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The Brandt Report

Eagles, Jaguars lead worst-to-first candidates for 2017 season

With the playoffs about to start, this is the perfect time to examine the potential of the eight last-place finishers to flip the script in 2017.

After all, it was only a year ago that the current No. 1 seed in the NFC, the 13-3 Dallas Cowboys, were licking their wounds following a four-win campaign and last-place finish in the NFC East. They were our No. 1 pick to make the jump from worst in their division to first in 2016.

Who's going to make such a leap in 2017? Below are the last-place finishers from each division, ranked according to their chances to vault to the top of the heap by next January.

1) Philadelphia Eagles (NFC East)

I don't think the Cowboys will win 13 games again in 2017. Dallas was 3-3 within the NFC East, with the Eagles playing them to overtime in Week 8 (and winning the meaningless regular-season finale). Going back to 2011, only four teams have gone from worst to first -- and all four came from the NFC East. So why buck the trend? The Eagles have a good, young quarterback in Carson Wentz, who bounced back nicely from a mid-season valley, and a promising coach in Andy Reid-disciple Doug Pederson, while Fletcher Cox, Jordan Hicks and Brandon Graham anchor a strong defense. The top-notch front office, headed by Howie Roseman, has eight draft picks coming up, including one in the top 20. Give them more speed at running back and receiver and look out.

2) Jacksonville Jaguars (AFC South)

Jacksonville has young talent, especially on its sixth-ranked defense, and the fourth overall pick in the 2017 NFL Draft. The Jags are also in the eminently winnable AFC South. Will they hire a coach who can pull the right strings with Blake Bortles? I feel optimistic about the young quarterback heading into next season, despite his struggles in 2016, because of my knowledge of him personally. While he obviously has to cut down on picks, he's a guy who works and has ability, arm strength and smarts. The Jaguars would be well-served to bring back offensive coordinator Nathaniel Hackett in some capacity.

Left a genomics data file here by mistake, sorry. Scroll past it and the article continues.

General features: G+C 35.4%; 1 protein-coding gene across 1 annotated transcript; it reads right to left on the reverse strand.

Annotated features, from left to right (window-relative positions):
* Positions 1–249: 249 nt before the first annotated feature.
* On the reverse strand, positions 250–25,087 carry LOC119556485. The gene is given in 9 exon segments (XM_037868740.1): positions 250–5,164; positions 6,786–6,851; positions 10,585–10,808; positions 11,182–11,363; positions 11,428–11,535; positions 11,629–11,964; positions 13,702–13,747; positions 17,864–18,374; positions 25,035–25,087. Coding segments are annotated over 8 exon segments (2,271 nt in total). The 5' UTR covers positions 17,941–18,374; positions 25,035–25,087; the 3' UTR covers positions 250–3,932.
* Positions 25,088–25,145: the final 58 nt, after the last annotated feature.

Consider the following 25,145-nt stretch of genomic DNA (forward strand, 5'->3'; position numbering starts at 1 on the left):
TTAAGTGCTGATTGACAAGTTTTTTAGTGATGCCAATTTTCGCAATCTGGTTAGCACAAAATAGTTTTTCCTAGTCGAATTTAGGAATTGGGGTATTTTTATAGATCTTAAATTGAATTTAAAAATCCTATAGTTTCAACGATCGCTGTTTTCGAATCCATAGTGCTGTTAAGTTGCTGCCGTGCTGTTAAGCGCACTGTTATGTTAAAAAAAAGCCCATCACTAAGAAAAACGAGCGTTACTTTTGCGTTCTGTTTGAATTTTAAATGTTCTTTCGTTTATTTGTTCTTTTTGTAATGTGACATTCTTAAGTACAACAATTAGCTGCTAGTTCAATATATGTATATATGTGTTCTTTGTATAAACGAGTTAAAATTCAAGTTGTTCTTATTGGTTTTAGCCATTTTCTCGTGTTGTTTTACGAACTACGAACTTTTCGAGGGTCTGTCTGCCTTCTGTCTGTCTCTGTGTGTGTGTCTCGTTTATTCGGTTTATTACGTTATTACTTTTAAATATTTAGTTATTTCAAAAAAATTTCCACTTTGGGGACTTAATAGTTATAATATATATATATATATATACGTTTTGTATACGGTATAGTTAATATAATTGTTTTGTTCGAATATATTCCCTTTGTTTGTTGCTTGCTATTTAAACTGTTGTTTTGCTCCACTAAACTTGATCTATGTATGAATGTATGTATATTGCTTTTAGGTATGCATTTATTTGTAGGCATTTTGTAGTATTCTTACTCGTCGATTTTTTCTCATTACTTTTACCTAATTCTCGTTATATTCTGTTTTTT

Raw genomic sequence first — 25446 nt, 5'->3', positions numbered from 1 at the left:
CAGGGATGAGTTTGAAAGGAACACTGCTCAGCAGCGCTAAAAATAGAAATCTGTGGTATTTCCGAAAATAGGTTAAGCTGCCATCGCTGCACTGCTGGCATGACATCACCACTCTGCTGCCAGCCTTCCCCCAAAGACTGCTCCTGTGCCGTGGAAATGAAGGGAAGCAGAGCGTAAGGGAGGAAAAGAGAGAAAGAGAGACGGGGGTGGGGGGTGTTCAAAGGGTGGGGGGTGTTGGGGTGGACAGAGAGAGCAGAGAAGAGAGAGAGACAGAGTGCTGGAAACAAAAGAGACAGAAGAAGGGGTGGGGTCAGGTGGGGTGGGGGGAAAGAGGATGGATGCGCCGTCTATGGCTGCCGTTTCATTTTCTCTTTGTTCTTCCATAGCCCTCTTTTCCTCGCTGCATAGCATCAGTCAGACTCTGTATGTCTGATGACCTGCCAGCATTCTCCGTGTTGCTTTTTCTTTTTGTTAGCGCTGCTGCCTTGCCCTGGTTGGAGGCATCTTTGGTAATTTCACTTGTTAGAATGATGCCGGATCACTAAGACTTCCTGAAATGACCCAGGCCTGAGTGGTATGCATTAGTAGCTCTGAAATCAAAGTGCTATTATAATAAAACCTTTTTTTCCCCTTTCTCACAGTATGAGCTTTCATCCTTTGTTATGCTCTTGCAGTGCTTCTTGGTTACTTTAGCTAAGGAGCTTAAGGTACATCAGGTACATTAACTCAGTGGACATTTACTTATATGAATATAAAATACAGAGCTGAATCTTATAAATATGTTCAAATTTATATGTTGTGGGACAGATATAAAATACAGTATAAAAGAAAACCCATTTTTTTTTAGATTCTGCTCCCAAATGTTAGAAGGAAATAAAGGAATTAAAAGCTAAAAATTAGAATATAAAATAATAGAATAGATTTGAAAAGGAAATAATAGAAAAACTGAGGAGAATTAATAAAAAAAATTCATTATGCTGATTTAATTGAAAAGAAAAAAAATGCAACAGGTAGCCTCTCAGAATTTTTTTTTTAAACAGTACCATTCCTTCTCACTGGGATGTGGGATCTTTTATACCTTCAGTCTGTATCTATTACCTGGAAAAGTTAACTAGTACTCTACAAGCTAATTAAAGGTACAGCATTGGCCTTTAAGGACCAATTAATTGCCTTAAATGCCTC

3) Carolina Panthers (NFC South)

The Panthers scored less, gave up more points and posted a much worse turnover differential (from plus-20 to minus-2) than they did in 2015 -- but they still have many of the same talented players who pushed them to 15 wins and the Super Bowl last season. Carolina just has too many skilled players to finish with two consecutive losing records, and the organization is very healthy and good at what it does. The Panthers can address the need for offensive line help via the draft or free agency, while 2015 MVP Cam Newton, who will be just 28 when next season starts, should be able to rebound from a disappointing year. Still, the Falcons and Buccaneers loom.

4) Chicago Bears (NFC North)

With the Jay Cutler era all but over and backup Matt Barkley's audition marred by too many picks, the Bears need to find a quarterback. They do have a good start on constructing a power running team, with back Jordan Howard clearing 1,300 yards as a rookie. Coach John Fox has a history of defensive success, though Chicago was hurt this season by a distinct lack of takeaways (finishing with 11, least in the NFL). There are some good, young pieces to work with, including linebackers Leonard Floyd and Nick Kwiatkoski on defense and center Cody Whitehair, receiver Cameron Meredith and Howard on offense. The Bears have the third overall pick in the 2017 NFL Draft. The NFC North, meanwhile, is relatively open at the top, given that it does not currently house a clear-cut bully, the Packers' recent hot streak aside.